CH. 1 What is Sociology?
The Sociological Imagination- C. Wright Mills
-stepping out of your comfort zone. The view that we have is limited so mills wants us to
develop a “sociological imagination”. On the basis that we have to stand outside our daily lives
in order to get a different perspective.
Critiques of Structural Functionalism: too broad, ignores inequalities of social class, race and
gender, focuses on stability at the expense of conflict (wants stability at any cost, despite social
injustices of a given group, ex: immigrants)
-assumes “natural” order (benign)
Father of Structural Functionalism: EMILE DURKHEIM
-Evolving societies; argued that societies are dynamic and are evolving
-change from mechanical solidarity (a sense of belonging based on tradition/value) to organic
solidarity (not based on tradition, in large industrial societies, everybody is doing something
*key to the change is an expanding division of labour
*Durkheim argued that suicide was a personal act, but rates of suicide in a given group were
consistent and relevant to social connectivity/ cohesion
egoistic suicides: suicides that occur because of the lack of such social ties
altruistic suicides: excessively strong social ties that can also lead to higher suicide rates (suicide
anomic suicide: societies with insufficient regulations=a condition that might arise is time of
rapid social change.
anomie: no rules
fatalistic suicide: too many rules
SYMBOLIC INTERACTIONISM- a micro inspection, interested at looking at the individual
society arises as a “shared reality” : argues that individuals react to symbols (languages)
* a symbol is something that meaningfully represents something else
* -most interaction is symbolic (dependent on language/gestures)
W.I THOMAS: “What we define as real, is real in its consequences”
-a shared reality is constructed by us
-the way we treat the homeless, either help them or avoid them
-perspectives; your understanding of a situation determines how you will act
* “Verstehen” =to understand ( we cannot understand unless we put ourselves in someone else’s
position and ask)
* argued that no single factor determines society of the individual
* social conflict may originate in values, statuses, ideas and NOT in economic interests only. Triangulation: the application of several research methods to the same topic, hoping that the
weaknesses of one method will be balanced by the strength of the other.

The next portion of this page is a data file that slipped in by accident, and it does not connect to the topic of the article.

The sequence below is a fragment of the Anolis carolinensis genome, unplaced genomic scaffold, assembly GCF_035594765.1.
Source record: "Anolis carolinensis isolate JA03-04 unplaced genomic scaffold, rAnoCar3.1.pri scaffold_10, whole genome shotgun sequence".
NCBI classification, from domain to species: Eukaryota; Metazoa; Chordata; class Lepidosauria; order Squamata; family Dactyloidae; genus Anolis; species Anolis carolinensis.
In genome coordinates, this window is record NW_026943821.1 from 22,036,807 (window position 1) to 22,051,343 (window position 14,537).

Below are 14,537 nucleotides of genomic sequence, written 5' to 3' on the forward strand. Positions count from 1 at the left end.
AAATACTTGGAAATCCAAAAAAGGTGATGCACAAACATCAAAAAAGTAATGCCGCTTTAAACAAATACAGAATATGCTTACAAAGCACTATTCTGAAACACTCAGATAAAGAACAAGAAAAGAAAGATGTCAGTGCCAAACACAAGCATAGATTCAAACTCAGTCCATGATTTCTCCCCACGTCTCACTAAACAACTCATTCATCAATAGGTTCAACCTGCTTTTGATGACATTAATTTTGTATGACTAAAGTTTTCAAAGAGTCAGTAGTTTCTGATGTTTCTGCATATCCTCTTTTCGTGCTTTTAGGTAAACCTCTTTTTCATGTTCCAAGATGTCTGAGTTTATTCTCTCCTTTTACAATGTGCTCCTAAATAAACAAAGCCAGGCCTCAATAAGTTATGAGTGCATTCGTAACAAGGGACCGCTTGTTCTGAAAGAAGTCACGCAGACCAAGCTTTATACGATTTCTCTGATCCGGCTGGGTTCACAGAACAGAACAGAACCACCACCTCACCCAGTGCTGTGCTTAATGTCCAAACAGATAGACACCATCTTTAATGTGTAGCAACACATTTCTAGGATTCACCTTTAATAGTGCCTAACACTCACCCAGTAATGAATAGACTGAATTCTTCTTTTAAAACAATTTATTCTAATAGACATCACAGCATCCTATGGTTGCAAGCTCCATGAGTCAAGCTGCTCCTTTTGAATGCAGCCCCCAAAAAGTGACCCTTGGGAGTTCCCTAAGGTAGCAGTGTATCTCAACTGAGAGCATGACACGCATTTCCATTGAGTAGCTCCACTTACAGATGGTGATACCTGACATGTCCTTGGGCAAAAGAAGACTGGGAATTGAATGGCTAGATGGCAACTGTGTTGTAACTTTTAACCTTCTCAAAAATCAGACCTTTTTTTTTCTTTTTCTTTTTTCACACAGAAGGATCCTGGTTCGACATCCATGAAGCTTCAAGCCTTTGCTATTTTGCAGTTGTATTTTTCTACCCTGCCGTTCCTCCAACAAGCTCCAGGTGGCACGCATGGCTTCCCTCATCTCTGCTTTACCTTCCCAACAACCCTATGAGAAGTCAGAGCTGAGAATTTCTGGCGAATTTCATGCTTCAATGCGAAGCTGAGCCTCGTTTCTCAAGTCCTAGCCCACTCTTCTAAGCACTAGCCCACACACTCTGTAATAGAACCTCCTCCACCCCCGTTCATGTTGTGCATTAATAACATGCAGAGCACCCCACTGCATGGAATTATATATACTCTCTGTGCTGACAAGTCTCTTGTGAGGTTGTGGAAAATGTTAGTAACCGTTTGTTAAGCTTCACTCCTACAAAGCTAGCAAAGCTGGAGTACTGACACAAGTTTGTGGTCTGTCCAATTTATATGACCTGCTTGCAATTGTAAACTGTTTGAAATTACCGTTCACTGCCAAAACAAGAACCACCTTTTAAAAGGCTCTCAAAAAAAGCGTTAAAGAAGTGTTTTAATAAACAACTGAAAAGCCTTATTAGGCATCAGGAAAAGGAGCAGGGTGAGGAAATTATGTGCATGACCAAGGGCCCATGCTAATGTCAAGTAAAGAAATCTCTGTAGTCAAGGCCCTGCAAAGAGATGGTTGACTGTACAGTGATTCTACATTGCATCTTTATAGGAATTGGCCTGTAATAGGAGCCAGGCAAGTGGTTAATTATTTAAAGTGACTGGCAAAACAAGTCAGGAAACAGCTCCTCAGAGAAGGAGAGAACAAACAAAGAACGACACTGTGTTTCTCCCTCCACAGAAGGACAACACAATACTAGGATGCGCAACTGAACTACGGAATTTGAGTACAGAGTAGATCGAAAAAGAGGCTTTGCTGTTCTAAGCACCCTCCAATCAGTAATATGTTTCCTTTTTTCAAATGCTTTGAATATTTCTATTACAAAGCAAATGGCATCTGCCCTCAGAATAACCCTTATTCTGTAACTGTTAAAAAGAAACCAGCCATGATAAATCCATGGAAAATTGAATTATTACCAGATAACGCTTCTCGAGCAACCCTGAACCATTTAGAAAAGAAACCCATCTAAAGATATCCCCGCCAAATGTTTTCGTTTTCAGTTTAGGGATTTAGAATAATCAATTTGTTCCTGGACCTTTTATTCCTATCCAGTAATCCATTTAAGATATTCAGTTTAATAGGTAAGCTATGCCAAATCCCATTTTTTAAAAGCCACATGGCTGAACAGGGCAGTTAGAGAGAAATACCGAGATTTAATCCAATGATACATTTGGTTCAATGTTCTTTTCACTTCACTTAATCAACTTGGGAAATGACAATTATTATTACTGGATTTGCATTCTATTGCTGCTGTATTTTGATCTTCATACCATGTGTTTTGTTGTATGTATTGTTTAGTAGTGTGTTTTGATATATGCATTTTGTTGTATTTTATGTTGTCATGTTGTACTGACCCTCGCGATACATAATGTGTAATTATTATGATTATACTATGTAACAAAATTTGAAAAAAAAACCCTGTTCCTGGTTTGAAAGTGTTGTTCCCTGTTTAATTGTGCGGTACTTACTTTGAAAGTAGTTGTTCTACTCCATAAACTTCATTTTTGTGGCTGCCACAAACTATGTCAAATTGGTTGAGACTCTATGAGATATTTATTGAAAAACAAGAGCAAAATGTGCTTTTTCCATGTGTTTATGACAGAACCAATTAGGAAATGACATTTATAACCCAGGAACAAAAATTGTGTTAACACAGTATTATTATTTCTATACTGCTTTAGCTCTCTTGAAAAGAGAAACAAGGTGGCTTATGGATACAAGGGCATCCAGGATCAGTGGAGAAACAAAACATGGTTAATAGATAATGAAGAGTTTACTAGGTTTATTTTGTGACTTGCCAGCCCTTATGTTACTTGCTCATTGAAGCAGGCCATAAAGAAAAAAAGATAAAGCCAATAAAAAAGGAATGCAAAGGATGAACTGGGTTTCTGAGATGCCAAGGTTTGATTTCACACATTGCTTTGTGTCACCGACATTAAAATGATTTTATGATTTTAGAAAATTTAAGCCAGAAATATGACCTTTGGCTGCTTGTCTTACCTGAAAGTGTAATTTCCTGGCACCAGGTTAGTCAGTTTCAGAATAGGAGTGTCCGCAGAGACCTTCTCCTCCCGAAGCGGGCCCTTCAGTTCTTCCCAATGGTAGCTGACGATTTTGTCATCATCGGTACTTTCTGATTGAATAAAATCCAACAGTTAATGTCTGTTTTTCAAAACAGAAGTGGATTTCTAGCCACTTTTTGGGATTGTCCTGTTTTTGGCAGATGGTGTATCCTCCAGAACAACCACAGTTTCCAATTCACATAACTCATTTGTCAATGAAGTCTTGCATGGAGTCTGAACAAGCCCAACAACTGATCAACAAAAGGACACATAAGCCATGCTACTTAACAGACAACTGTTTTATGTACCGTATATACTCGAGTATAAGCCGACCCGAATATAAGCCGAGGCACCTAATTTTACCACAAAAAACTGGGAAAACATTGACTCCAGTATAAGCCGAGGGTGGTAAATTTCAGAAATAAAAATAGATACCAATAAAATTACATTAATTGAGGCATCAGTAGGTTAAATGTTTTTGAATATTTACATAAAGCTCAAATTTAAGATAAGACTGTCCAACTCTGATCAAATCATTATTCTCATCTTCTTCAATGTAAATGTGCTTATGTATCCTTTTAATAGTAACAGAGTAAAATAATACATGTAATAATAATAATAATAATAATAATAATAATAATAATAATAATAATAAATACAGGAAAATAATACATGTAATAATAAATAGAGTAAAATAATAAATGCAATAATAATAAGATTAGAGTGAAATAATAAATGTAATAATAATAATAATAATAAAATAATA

Use of Existing Sources:
Secondary Analysis: research techniques that make use of previously collected and publicly
accessible information and date (i.e census)
Content Analysis: systematic coding and objective recording of data, guided by some rationale
(music: code it racism, aggression, violence)
CHAPTER 3: CULTURE
Proxemics: study of culturally specific relations in time and space
-different cultures relate to time/space differently
Cultural element: anything that is 1) is shared in common by the members of some social group
2) is passed to new members, and 3) in some way effects their behavior or their perception of the
world. Three of the most important elements are values, norms, and roles.
Cultural Capital: individuals’ access to and understanding of the dominant culture.
Cultural imperialism: the imposition of one’s nation’s culture on another, not through direct
occupation buy by the indirect effects of media influence.
EDWARS TYLOR Hall: “cultures include: knowledge, belief, art, morals, laws, custom, and
any other capabilities and habits acquired by man as a member of society”
The above mentioned things are all 1) shared by all or almost all members of social group. 2) the
older members of the group try to pass on the younger members. 3) shapes behavior.
The sociology culture: “considers material products, ideas and symbolic means and their relation
to social behavior.”
*Culturally specific relations in time and space:
time: 5 minute rule
space: territoriality, sequential reallocation: filling up empty spaces on the basis of availability-
ex: we would be bothered if a stranger came to sit right beside us on an empty bus
*Class exercise: “a” and “b”- a walks toward b (observed distance that people preferred to stay
Intimate distance: 0-1 feet
Personal distance: 1-4 feet
Social Distance: 4-12 feet
Public Distance: 12+ feet Cultural Universal: customs that are shared across much of the world: ex: every society has
rules limiting sexual behavior though the content and number of these rules vary from society to
*Incest taboo: a norm prohibiting sexual intercourse b/w parents and children and between
sibling-not all societies adhere to the incest taboo!!
Popular culture: those aspects of a culture that is widely distributed and recognized throughout
all social classes in a society. (comic books, and horror films.)
Infantilization: the tendency to systematically associate people from other cultures with
traits we associate with children
Eurocentrism: a bias shaped by the values and experiences of the white, middle class in
Western industrialized societies assuming that these values are shared universally.
-judging cultures based on a western society
Androcentrism: means male-centeredness. It is a bias that involves seeing things in a
males point of view, or in a way that reinforces males privilege in society. One form of
androcentric bias is to develop cultural interpretations that see men as active and women
Orientalism: is a form ethnocentrism identified some time ago by Palestinian-born
Edward Said. For him orientalism meant the sum total of all theories, analyses and
interpretations developed in the nineteenth century by western scholars to understand
“Oriental” societies (mainly Arab and Middle East). Said’s overall point was that